This post is by Jeff Carter from Points and Figures
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One of our portfolio companies, PipIT was just named one of the top ten payment and card providers by CIO Applications Group in Europe. PipIT is based in Galway, Ireland. PipIT enables the unbanked to send money around the world so they can pay bills. It’s digital cash, but it is not crypto or blockchain.
52% of the world’s population is unbanked. In developing nations where people may have a bank account, 25% of them go unused. Just having a bank account isn’t the total answer.
Here is a link to an article and interview with PipIT CEO Ollie Walsh describing how they do it and why they do it.
Here is a short video describing what they do.
One of the things that people underestimate is that a cashless society puts financial inclusion at risk. We talk a lot about income inequality and the lack of for poor people. When a disaster hits, like the situation in Venezuela, physical cash is a store of value and in demand. Going to an entirely digital society with no physical cash can make things very tough for people. What if there isn’t electricity? This can happen in natural disasters.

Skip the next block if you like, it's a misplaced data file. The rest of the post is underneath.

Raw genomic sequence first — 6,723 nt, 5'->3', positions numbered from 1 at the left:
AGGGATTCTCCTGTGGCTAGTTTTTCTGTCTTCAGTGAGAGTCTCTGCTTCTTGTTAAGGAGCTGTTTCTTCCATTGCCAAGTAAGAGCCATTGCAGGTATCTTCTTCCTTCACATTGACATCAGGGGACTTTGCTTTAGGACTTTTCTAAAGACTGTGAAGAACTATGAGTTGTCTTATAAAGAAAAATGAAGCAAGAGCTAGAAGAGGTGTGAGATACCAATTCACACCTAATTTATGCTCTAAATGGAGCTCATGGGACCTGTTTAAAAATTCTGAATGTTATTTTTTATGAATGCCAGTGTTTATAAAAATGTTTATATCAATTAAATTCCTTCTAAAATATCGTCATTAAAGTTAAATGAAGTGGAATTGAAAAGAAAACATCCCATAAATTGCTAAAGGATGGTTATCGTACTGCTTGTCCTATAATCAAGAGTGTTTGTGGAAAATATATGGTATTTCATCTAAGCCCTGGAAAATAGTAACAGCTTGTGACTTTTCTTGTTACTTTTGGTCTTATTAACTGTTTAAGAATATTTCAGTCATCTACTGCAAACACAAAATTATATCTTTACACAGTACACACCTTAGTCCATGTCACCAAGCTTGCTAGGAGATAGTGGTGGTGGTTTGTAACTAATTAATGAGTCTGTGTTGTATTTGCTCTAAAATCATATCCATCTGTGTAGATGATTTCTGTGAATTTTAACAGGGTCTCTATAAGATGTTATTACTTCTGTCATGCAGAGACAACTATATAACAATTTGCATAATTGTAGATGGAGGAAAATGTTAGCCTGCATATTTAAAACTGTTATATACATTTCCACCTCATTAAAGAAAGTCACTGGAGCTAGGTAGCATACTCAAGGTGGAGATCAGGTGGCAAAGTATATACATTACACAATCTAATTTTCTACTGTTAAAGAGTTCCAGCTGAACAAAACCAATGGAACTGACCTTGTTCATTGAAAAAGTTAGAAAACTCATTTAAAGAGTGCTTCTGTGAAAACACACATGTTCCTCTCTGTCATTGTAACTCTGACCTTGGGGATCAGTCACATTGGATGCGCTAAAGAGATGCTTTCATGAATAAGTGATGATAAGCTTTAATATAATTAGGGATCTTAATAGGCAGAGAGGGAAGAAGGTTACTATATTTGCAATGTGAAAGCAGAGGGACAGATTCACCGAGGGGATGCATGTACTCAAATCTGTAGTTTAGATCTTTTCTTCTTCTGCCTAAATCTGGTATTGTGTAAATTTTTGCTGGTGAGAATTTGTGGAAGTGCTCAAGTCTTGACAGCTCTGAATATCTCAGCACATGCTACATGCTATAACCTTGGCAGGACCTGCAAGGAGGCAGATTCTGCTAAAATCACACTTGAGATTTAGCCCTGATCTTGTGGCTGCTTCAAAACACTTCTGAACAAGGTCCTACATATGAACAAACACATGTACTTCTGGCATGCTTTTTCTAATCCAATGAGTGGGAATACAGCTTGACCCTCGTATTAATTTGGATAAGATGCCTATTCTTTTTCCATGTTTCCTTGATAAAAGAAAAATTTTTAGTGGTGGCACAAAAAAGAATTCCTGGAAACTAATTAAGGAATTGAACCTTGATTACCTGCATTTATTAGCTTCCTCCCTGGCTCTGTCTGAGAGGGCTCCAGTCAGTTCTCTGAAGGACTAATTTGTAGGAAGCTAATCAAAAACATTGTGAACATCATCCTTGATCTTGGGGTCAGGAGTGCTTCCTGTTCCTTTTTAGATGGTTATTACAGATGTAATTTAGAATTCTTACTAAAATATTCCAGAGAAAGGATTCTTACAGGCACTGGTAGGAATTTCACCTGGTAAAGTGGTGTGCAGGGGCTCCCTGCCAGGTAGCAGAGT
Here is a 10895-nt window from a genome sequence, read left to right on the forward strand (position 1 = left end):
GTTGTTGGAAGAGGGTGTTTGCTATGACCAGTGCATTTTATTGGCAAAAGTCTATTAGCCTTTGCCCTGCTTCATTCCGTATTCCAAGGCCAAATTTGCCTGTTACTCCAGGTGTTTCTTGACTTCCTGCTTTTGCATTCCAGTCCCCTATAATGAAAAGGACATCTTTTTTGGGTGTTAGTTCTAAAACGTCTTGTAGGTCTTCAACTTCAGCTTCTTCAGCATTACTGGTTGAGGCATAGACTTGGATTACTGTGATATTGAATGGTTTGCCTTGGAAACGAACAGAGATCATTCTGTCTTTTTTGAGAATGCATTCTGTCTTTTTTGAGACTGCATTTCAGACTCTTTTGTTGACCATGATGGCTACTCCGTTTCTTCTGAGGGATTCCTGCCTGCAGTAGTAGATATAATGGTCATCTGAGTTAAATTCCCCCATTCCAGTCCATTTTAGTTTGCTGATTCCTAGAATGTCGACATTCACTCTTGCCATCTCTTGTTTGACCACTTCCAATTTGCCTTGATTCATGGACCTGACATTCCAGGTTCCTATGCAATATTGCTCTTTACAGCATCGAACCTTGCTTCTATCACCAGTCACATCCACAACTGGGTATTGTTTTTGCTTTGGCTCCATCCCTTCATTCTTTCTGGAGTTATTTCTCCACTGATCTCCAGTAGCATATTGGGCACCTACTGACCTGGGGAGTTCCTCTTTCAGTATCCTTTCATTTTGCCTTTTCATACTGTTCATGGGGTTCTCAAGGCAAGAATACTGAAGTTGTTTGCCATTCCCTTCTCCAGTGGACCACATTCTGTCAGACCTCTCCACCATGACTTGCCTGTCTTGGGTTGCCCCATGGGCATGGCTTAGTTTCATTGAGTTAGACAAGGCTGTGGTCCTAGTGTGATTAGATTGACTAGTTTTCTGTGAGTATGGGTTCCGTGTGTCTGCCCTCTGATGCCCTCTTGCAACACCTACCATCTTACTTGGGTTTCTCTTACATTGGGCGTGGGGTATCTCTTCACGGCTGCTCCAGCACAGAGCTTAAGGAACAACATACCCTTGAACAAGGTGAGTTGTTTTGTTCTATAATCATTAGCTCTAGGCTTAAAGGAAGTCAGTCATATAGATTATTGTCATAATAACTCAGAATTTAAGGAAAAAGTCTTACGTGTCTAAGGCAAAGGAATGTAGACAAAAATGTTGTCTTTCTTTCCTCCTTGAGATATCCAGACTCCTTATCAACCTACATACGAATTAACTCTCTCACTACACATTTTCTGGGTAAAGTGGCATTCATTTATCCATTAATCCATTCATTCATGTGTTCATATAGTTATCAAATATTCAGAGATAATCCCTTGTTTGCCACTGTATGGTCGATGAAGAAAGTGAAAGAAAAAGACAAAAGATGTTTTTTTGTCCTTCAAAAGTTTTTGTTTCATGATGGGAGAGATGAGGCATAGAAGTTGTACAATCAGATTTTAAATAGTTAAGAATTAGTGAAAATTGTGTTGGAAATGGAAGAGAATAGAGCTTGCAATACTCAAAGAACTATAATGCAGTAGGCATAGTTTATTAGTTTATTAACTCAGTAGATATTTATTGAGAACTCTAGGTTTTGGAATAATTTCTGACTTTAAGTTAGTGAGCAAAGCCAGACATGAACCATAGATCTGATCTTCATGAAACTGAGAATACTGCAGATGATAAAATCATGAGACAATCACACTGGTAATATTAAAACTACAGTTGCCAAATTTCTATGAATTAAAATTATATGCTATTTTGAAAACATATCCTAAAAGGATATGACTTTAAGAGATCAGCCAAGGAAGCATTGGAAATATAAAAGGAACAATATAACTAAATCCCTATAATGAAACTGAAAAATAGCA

As PipIT says,
Financial inclusion is not about going ‘cashless’ but about increasing the ways in which people can use cash. Rather than drawing a line between the ‘haves’ with access to digital payments and the ‘have-nots’ whose don’t; innovative cash-friendly programs will boost inclusion by building upon the things that these communities know and trust best. Even when money is sent electronically, it is most often converted into cash.
A recent Bundesbank study found that paying with cash is still cheaper and faster. The study found that an average payment transaction at the point of sale takes around 22 seconds, compared with roughly 29 seconds for card and PIN payments and as long as around 38 seconds for card and signature transactions. In Germany, 75% of all transactions are settled using physical cash. If I am a bitcoin fan, I see this as opportunity. The reality on the ground is that many of these transactions are being executed by people without knowledge or access to bitcoin.
PipIT has signed up a lot of global service payments providers to be on their network. If you are interested in becoming a part of the network, click this link and they will engage you in a conversation on how to make that happen.